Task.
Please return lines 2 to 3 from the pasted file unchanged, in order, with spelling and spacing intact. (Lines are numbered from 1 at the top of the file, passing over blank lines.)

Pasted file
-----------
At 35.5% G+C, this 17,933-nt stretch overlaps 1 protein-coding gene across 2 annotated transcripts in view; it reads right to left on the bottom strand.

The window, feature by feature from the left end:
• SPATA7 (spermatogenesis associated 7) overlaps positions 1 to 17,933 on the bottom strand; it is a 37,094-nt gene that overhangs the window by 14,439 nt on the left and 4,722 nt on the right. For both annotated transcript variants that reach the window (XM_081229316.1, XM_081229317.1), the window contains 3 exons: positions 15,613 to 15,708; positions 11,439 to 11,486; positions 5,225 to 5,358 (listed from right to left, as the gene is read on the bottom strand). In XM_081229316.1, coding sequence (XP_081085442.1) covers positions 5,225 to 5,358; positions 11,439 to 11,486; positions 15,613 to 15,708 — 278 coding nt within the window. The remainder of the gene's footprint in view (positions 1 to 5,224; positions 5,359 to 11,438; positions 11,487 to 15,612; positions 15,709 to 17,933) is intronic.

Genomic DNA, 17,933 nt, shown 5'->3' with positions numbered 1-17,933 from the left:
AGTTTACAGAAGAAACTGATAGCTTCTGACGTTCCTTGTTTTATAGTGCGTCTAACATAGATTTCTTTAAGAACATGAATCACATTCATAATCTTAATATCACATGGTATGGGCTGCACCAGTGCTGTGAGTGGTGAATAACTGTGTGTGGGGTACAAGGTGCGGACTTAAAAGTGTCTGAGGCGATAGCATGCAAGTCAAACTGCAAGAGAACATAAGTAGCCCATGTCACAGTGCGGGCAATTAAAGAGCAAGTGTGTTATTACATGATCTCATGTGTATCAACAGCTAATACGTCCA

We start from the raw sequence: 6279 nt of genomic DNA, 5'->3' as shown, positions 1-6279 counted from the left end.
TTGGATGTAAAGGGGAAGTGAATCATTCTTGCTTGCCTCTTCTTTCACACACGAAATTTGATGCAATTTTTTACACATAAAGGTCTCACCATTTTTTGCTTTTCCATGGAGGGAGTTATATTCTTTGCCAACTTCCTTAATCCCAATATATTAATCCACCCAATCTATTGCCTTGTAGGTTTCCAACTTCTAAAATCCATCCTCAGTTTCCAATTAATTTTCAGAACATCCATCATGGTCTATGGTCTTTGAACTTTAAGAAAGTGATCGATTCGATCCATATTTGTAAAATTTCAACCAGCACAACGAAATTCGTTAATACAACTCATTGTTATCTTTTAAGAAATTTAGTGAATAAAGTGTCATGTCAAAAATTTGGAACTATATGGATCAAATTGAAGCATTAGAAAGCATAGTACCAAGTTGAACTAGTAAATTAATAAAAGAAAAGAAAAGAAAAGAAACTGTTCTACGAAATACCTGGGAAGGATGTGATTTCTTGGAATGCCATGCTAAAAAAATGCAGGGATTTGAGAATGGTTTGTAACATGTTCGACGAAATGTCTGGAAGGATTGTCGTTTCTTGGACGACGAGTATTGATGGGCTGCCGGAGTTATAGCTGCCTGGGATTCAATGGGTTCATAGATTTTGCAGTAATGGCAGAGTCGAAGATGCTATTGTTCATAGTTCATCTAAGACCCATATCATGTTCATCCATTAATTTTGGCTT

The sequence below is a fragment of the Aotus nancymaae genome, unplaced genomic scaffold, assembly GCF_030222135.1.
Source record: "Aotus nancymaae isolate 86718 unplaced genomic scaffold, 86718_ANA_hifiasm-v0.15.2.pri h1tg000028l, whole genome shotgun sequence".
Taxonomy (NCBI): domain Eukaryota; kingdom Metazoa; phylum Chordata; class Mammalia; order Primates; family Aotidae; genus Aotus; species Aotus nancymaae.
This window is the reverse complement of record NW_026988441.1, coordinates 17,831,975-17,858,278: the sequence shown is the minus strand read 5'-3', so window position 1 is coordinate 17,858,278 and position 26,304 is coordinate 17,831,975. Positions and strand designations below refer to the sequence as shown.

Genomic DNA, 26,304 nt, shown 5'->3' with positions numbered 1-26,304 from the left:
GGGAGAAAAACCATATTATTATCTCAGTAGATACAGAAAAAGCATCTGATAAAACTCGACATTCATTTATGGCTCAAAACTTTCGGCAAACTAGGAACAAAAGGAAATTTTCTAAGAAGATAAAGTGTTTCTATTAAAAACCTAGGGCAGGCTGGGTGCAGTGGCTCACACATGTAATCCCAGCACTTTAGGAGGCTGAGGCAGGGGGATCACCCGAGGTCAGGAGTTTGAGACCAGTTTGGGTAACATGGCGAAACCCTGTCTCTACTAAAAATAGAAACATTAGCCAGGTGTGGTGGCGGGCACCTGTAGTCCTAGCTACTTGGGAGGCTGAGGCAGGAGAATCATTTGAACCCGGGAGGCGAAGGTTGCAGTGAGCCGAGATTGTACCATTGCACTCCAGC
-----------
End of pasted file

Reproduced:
The window, feature by feature from the left end:
• SPATA7 (spermatogenesis associated 7) overlaps positions 1 to 17,933 on the bottom strand; it is a 37,094-nt gene that overhangs the window by 14,439 nt on the left and 4,722 nt on the right. For both annotated transcript variants that reach the window (XM_081229316.1, XM_081229317.1), the window contains 3 exons: positions 15,613 to 15,708; positions 11,439 to 11,486; positions 5,225 to 5,358 (listed from right to left, as the gene is read on the bottom strand). In XM_081229316.1, coding sequence (XP_081085442.1) covers positions 5,225 to 5,358; positions 11,439 to 11,486; positions 15,613 to 15,708 — 278 coding nt within the window. The remainder of the gene's footprint in view (positions 1 to 5,224; positions 5,359 to 11,438; positions 11,487 to 15,612; positions 15,709 to 17,933) is intronic.